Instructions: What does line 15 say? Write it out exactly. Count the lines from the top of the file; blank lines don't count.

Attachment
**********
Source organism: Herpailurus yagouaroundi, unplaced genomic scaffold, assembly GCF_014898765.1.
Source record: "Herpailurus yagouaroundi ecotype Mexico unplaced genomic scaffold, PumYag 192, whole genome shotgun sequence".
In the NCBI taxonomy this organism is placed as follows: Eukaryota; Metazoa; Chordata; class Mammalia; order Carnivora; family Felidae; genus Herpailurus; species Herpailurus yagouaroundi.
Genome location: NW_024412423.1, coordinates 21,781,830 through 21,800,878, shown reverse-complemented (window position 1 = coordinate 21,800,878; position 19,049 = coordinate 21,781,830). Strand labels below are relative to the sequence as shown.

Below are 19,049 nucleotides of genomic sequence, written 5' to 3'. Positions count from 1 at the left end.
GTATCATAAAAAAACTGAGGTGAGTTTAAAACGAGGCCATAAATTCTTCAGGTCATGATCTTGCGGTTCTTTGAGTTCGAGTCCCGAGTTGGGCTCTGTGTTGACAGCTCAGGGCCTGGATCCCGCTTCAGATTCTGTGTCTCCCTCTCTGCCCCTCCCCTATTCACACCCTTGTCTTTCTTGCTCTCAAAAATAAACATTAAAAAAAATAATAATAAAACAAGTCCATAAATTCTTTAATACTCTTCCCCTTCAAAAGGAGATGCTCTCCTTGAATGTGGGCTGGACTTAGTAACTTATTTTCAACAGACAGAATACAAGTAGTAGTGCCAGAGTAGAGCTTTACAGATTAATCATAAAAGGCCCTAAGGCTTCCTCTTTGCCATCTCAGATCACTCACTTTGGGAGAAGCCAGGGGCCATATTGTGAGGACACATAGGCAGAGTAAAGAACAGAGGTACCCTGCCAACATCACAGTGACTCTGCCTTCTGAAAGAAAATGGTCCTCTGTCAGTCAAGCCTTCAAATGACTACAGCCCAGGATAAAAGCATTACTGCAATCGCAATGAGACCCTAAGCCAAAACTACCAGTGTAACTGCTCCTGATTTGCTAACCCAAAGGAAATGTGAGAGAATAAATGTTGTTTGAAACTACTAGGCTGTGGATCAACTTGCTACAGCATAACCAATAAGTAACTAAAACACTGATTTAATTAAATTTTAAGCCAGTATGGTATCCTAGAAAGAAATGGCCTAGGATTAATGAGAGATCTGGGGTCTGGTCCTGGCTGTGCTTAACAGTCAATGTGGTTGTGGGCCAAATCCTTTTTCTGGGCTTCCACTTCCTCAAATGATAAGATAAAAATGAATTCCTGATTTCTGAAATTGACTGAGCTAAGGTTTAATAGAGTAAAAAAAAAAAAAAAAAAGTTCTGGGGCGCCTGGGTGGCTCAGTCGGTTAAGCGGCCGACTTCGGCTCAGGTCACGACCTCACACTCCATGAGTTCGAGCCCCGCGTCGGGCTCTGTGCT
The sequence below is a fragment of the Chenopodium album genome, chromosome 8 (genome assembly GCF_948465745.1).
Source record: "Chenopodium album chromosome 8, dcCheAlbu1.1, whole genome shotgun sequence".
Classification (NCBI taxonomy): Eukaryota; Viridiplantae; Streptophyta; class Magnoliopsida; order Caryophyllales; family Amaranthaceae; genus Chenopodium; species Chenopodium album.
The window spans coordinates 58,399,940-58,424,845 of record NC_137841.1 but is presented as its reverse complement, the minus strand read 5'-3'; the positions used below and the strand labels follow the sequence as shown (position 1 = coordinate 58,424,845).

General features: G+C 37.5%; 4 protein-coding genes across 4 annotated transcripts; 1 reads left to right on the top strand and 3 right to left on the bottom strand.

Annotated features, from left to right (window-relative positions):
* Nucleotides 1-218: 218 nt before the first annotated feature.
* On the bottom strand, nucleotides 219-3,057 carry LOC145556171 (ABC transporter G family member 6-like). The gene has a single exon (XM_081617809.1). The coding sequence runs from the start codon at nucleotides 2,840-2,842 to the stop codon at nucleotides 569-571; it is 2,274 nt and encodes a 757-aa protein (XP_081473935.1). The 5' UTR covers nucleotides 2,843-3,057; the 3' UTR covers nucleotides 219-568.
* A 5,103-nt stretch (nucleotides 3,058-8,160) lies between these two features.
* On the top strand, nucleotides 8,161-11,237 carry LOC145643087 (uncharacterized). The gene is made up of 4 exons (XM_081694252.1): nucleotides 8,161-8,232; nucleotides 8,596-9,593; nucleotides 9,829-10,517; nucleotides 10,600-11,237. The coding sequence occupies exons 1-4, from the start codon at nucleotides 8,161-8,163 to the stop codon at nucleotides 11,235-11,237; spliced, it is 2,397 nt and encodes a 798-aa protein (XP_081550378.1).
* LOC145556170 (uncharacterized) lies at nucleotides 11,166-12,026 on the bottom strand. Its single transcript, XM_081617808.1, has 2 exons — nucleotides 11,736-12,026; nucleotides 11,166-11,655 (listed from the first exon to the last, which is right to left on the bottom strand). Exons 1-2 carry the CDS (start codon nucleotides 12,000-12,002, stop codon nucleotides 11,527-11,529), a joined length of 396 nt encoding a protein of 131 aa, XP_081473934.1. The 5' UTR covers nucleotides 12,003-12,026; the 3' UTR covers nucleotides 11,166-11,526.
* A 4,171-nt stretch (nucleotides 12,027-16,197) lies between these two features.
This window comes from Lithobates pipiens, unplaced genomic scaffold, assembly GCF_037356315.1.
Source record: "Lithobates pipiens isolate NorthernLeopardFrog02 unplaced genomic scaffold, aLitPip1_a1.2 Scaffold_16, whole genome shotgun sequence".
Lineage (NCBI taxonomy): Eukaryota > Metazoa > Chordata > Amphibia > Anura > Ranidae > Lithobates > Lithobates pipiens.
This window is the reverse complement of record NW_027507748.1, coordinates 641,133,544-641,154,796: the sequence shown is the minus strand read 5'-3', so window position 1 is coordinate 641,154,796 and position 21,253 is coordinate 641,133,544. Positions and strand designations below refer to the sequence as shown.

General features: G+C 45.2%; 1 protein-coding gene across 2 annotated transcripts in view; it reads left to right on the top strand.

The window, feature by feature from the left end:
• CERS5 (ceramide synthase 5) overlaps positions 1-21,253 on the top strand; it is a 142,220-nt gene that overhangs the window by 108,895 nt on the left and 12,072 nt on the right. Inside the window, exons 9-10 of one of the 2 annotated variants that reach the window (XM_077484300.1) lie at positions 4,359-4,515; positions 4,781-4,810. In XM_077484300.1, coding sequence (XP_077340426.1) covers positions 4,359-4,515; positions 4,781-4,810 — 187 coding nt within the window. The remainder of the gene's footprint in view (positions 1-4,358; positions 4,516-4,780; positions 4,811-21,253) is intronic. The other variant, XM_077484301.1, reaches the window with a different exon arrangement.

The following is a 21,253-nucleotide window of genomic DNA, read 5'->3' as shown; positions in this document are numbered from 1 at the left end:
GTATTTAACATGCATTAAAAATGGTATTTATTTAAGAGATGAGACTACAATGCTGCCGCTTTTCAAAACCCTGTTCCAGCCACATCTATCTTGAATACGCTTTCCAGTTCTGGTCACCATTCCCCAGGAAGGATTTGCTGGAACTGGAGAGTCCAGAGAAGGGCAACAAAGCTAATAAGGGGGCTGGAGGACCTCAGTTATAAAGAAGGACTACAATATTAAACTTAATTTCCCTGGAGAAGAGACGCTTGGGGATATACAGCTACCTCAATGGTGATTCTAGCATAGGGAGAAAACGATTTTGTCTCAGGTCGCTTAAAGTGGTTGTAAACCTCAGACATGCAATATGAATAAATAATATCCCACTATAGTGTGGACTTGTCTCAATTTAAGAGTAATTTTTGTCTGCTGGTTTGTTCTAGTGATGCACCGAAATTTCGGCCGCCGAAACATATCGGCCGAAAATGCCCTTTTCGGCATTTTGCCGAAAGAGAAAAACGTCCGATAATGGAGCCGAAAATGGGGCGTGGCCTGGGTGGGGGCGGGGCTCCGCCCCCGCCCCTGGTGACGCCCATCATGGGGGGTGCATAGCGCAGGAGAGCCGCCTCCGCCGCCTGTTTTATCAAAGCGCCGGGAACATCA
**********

* A 5,103-nt stretch (nucleotides 3,058-8,160) lies between these two features.